Psycho Princess in a Spin Cycle

Have you heard the tragic story of the little girl who was accidentally killed when she hid in the dryer and her unknowing mother scorched and tumble-fried her with the load of cottons? I heard this story from my own mother, one of the most mild-mannered and honest people I know. However, at some point I did start wondering if it was all a scare tactic to keep me and my younger brother out of the enticing mini-amusement park ride which beckoned to us from our own laundry room.

It worked, this scare tactic. I’ve always had an abiding respect for the dryer and his sister, the washer. They are the most noble of all appliances. They are the Prince and Princess of Utilitaria, that most practical territory of our lives. They reign because, “Life is Dirty.” It needs a cosmic google capacity, mega-heavy duty washer. (Feel free to insert your own profound metaphors here; e.g., a unit that only washes in blood, etc.)

So what happens when Prince or Princess breaks down? Well, life gets even dirtier. I learned this amid a month of personal chaos, in which we moved across town, my son totalled his car, and my hyper-competitive husband started his own business. Princess Washer going bouncing-off-the-walls psycho on me was just the icing on the cake – or should I say, “the fabric softener in the rinse cycle?” Of course, I blamed the Big Three events for my even more sleepless than usual sleepless life. After a month of hand-washing, borrowing friends’ washers, and trips to the laundromat, we finally got around to having Psycho Princess diagnosed. Our friend, Kelly, successfully exorcised her demons, and I’m wondering how to go about petitioning that he someday be named the Patron Saint of Utilitaria. Princess has been redeemed from Psycho Princess Purgatory, and that means that I have been, too, I guess.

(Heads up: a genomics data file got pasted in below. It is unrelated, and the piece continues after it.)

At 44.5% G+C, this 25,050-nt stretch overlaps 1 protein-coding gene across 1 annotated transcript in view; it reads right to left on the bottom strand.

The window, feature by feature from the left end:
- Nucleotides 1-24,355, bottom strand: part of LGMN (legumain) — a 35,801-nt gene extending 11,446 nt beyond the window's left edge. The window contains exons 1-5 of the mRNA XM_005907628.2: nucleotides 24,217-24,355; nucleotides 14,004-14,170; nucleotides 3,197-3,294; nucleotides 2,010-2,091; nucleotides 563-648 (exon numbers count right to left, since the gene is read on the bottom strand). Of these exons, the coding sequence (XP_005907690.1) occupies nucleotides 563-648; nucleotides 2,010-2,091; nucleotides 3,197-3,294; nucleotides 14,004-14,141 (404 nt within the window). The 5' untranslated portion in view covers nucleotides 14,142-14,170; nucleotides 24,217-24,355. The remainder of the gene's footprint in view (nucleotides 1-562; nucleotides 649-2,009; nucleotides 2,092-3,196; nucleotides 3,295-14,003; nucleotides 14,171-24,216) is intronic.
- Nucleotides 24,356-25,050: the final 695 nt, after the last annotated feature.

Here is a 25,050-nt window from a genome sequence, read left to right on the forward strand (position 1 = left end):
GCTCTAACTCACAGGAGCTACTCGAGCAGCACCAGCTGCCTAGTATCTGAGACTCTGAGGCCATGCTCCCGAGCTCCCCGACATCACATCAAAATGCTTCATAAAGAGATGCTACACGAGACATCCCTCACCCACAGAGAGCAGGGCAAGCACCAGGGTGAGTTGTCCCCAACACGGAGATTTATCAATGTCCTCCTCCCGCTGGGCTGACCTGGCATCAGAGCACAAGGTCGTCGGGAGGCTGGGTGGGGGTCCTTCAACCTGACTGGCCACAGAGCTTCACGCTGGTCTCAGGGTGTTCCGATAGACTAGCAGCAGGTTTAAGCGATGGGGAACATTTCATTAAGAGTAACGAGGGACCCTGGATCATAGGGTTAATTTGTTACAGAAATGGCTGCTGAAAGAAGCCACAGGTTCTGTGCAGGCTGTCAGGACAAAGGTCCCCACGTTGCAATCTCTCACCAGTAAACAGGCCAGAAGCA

Upon her redemption, amid a bizarrely euphoric laundry binge, I realized that I’d misdiagnosed my own inner spin cycle. I had wrongly believed that my angst stemmed only from the move, the wreck and the business. Rather, it was probably because I hadn’t been able to do the laundry! Never again will I underestimate the cathartic sorting and cycling, folding and putting up of laundry. And I’ve discovered an anecdote to tell my own children: “When Mommy starts stressing, bring her a pile of laundry to fold.”


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